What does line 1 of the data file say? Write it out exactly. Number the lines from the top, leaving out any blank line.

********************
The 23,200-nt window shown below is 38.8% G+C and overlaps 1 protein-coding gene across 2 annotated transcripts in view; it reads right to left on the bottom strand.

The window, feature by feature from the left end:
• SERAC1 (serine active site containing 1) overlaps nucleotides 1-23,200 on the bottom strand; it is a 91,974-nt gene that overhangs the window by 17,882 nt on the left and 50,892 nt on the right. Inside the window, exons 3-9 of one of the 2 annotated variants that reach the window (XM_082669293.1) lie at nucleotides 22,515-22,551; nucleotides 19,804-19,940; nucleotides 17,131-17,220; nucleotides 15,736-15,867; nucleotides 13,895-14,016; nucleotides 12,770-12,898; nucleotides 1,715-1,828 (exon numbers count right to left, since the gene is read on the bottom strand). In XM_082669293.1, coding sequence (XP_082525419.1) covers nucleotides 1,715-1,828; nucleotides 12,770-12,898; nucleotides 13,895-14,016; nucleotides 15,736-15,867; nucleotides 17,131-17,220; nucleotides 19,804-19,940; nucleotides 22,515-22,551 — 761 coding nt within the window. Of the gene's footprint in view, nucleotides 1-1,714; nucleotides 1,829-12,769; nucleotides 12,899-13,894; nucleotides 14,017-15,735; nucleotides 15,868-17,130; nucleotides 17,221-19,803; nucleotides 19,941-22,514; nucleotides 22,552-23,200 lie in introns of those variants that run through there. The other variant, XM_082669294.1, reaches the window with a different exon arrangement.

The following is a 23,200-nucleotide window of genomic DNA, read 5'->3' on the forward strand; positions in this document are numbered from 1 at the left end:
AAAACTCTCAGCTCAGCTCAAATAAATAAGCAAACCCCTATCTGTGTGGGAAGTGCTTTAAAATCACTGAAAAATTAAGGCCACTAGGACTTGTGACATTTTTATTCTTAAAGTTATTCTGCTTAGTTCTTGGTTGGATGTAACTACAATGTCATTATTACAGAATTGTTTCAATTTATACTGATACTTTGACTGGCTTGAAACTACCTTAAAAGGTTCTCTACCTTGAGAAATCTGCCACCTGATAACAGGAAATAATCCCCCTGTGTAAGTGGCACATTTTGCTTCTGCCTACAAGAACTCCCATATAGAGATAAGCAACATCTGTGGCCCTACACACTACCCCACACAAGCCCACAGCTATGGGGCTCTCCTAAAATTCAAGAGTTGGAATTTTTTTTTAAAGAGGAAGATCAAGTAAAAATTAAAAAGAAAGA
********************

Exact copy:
The 23,200-nt window shown below is 38.8% G+C and overlaps 1 protein-coding gene across 2 annotated transcripts in view; it reads right to left on the bottom strand.